Farmers rearing bulls to serve cows make loses of more than Sh30,000 per year in maintenance expenses, as oppose to those using artificial insemination.
Whilst the maintenance cost for the bull can surpass Sh30,000 per year, AI requires between Sh700 and Sh1,500 to serve a cow over the same period.
Nyamira County farmer Patrick Chuma says the space for the bull can be made productive by adding an extra cow that yields milk for about seven months before drying.
The farmer, who rears local breeds crossed with jersey, said rearing a bull for a single service per cow annually was a costly affair that he abandoned two years ago.
“The bull requires feeding for the rest of the year; it only serves the cow and takes a recess to feeding and fattening. I found this uneconomical as an upcoming dairy farmer,” the Nyankongo village farmers said.
The cost of AI service is about Sh1,500. With the subsidy from most county governments like Nyandarua, the cost has been reduced to between Sh700 and Sh1,000.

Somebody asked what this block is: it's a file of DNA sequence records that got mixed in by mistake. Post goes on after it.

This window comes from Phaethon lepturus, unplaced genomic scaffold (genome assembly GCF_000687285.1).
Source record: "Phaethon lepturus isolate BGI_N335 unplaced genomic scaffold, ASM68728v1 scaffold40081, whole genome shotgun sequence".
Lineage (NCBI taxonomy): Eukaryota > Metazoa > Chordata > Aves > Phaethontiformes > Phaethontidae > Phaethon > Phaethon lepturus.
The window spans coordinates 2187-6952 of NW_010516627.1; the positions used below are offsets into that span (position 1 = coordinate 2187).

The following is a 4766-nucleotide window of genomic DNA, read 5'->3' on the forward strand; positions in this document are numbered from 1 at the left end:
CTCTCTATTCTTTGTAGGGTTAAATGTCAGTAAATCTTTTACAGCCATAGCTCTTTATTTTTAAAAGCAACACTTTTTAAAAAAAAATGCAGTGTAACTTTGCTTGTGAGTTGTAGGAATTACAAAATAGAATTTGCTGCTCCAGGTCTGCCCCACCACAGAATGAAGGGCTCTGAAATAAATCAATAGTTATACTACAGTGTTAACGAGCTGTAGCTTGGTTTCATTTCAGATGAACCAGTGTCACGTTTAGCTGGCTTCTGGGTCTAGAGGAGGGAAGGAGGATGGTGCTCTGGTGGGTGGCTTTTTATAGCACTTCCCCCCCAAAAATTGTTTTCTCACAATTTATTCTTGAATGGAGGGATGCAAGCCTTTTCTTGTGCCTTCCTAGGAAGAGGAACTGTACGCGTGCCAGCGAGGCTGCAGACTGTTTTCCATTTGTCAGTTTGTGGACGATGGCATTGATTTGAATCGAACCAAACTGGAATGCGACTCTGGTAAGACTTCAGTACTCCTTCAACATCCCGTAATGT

A bull requires feeds of about 10 kilos per day. It also requires vaccination, treatment, pest control sprays like ticks, mineral supplements like salt licks, among others.
Because of the excess energy after feeding well, the bull also causes damages to fences, and other structures if not well controlled.
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It can also cause injuries to the farmer’s family and other cows.
“An account of the accruing costs of a bull for the entire year ranged from Sh30,000 to Sh40,000. That was way high given that AI for the three cows could have cost me a maximum of Sh4,500 per year, that if they were all on heat,” the farmer said.
Beside the treatment cost of bulls, they can also transmit diseases such as trichomoniasis, camphylobacteria, bovine herpes virus, ureaplasma, fibroids, among others.
Diseases like fibroids can cause infertility in cows.
“Since I started using AI, I am not worried of sexually transmitted diseases. Safety is also guaranteed with these rather docile cows, unlike the unruly bulls. The semen used in the AI is sourced from carefully selected bulls, screened before storage. There is no screening of the bull before serving a cow on heat. Sometimes the bull serves the cow before the farmer even realises,” Chuma said.
If the bull serves a cow in absence of the farmer, it may be tricky to keep accurate reproductive records, the farmer said.
Photo Courtesy: Bull serves cow. Using artificial insemination is cheaper than rearing a bull to serve cows. Photo by Agritech.tnau.in